The GRE® Subject Tests measure achievement in a particular field of study and help departments evaluate applicants’ readiness for graduate school.
Carefully developed by committees of examiners with expertise in particular disciplines, each GRE Subject Test measures content taught in undergraduate programs that is important for graduate study in that discipline. The tests are intended for individuals who have an undergraduate major or extensive background in the field. These paper-delivered tests are offered three times per year (September, October and April) in the six subject areas described below.
The test consists of approximately 188 multiple-choice questions. The content of the test is organized into three subscore areas: Cellular and Molecular Biology, Organismal Biology, and Ecology and Evolution.
The test consists of approximately 130 multiple-choice questions. The content of the test emphasizes the four fields into which chemistry traditionally has been divided: Analytical, Inorganic, Organic and Physical Chemistry.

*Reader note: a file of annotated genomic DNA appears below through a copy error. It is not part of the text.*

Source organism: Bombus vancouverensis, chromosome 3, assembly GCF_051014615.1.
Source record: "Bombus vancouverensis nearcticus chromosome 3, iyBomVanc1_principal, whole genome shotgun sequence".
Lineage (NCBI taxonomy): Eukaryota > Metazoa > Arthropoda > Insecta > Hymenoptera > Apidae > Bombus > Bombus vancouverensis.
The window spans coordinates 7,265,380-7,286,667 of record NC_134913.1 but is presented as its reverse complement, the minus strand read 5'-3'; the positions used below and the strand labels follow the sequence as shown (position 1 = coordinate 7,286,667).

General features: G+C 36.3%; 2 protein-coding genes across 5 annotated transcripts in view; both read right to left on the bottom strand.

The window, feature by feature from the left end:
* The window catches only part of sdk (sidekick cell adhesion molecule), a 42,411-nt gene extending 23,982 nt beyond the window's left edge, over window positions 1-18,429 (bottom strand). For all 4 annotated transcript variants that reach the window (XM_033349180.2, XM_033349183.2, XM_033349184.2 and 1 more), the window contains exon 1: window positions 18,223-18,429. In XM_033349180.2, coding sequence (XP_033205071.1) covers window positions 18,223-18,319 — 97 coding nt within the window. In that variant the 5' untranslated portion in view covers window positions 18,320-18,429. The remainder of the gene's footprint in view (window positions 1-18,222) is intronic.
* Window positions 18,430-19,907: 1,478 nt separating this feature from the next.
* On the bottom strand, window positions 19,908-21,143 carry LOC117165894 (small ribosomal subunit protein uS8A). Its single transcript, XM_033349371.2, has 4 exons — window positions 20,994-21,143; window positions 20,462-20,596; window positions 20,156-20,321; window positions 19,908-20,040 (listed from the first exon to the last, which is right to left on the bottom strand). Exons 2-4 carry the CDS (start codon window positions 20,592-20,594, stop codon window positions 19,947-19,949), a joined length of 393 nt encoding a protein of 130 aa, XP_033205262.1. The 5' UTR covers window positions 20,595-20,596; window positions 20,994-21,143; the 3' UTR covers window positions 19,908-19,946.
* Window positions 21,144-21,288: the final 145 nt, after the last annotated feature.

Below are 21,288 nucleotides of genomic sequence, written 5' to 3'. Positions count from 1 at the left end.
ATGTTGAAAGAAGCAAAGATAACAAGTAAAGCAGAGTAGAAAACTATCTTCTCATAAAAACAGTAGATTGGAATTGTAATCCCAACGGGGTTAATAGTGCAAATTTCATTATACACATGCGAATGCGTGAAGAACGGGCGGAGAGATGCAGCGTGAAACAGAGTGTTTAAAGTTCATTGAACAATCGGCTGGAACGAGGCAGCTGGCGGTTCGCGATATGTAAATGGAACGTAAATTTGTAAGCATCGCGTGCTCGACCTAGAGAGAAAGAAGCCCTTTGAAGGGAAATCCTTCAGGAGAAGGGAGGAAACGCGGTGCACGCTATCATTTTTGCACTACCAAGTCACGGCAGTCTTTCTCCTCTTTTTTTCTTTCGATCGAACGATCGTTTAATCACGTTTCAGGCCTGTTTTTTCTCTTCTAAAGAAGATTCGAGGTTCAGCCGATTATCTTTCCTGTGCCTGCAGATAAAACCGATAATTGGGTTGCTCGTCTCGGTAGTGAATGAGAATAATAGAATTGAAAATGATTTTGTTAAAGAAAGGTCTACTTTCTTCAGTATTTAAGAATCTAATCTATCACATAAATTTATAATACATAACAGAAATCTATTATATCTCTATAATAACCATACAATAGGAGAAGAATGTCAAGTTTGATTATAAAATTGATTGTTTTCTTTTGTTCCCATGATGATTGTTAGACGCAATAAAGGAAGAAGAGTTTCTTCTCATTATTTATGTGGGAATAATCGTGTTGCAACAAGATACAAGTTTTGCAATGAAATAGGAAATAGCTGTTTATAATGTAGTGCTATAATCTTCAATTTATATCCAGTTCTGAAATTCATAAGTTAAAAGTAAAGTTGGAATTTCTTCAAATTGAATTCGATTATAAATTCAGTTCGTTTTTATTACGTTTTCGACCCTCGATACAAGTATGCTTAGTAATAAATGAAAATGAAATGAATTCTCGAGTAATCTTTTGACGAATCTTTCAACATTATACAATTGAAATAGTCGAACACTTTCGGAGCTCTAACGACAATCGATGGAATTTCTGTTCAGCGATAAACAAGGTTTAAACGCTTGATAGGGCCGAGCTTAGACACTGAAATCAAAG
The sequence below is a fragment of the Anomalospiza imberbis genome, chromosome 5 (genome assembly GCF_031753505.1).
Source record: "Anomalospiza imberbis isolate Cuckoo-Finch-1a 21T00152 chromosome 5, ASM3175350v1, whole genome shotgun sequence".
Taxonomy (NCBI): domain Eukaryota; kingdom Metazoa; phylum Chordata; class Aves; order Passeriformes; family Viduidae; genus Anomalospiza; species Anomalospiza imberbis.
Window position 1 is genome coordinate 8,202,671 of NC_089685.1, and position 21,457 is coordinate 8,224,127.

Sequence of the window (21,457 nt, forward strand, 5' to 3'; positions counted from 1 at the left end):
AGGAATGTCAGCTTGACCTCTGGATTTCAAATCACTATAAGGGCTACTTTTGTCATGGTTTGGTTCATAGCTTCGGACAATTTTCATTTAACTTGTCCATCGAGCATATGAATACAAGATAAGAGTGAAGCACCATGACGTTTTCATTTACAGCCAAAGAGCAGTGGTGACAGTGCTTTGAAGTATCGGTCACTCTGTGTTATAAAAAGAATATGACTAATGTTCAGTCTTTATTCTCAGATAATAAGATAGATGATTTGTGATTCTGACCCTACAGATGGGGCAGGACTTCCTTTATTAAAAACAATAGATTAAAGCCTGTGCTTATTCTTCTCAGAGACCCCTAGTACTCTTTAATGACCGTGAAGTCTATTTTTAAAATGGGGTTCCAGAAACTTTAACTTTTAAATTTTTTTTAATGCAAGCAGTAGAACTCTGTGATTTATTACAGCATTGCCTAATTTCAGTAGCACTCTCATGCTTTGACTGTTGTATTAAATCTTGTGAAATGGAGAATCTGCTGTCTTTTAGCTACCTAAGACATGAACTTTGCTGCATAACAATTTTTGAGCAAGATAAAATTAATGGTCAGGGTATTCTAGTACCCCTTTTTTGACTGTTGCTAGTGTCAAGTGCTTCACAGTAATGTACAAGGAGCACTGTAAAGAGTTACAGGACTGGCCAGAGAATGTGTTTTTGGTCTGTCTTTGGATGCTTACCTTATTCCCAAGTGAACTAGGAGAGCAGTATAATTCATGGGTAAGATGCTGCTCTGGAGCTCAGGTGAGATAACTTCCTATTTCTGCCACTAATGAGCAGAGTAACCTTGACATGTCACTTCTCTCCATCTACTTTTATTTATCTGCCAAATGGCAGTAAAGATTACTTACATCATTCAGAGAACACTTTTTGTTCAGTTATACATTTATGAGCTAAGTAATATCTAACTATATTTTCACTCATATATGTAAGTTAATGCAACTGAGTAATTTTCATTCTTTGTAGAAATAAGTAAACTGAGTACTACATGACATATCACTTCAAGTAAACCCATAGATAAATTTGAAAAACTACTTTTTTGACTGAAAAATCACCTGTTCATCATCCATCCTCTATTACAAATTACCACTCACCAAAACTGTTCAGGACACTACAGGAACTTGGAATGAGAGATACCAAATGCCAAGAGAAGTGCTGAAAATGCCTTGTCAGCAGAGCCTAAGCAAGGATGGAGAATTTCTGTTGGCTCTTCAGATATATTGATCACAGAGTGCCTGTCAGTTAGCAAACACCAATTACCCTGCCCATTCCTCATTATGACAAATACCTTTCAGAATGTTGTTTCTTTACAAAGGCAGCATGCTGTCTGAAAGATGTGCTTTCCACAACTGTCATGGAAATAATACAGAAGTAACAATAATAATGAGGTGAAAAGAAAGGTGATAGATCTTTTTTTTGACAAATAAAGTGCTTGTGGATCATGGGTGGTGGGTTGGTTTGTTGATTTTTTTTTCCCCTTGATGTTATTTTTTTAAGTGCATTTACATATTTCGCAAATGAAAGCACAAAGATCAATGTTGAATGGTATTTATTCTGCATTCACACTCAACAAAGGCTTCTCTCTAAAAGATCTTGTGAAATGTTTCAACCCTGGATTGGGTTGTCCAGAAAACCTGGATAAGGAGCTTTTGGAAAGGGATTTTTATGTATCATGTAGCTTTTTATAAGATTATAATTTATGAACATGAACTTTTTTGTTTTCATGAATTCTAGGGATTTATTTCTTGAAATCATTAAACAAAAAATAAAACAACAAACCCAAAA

Literature in English Test
Each edition of the test consists of approximately 230 multiple-choice questions organized into four major areas: Literary Analysis, Identification, Cultural and Historical Contexts, and History and Theory of Literary Criticism.
The test consists of approximately 66 multiple-choice questions drawn from Calculus, Algebra and additional topics.
The test consists of approximately 100 multiple-choice questions covering Classical Mechanics, Electromagnetism, Atomic Physics, Optics and Wave Phenomena, Quantum Mechanics, Thermodynamics and Statistical Mechanics, Special Relativity, Laboratory Methods and Specialized Topics.
To better meet the needs of graduate-level physics programs, beginning with administrations in September 2020, GRE Physics Tests will yield three subscores in addition to the total score: (1) Classical Mechanics, (2) Electromagnetism, and (3) Quantum Mechanics and Atomic Physics.
The test consists of approximately 205 multiple-choice questions covering Experimental, Social and General Psychology topics. In addition to a total test score, six subscores are reported to better meet the needs of graduate-level psychology programs: Biological, Cognitive, Social, Developmental, Clinical and Measurement/Methodology/Other. Learn more about these enhancements.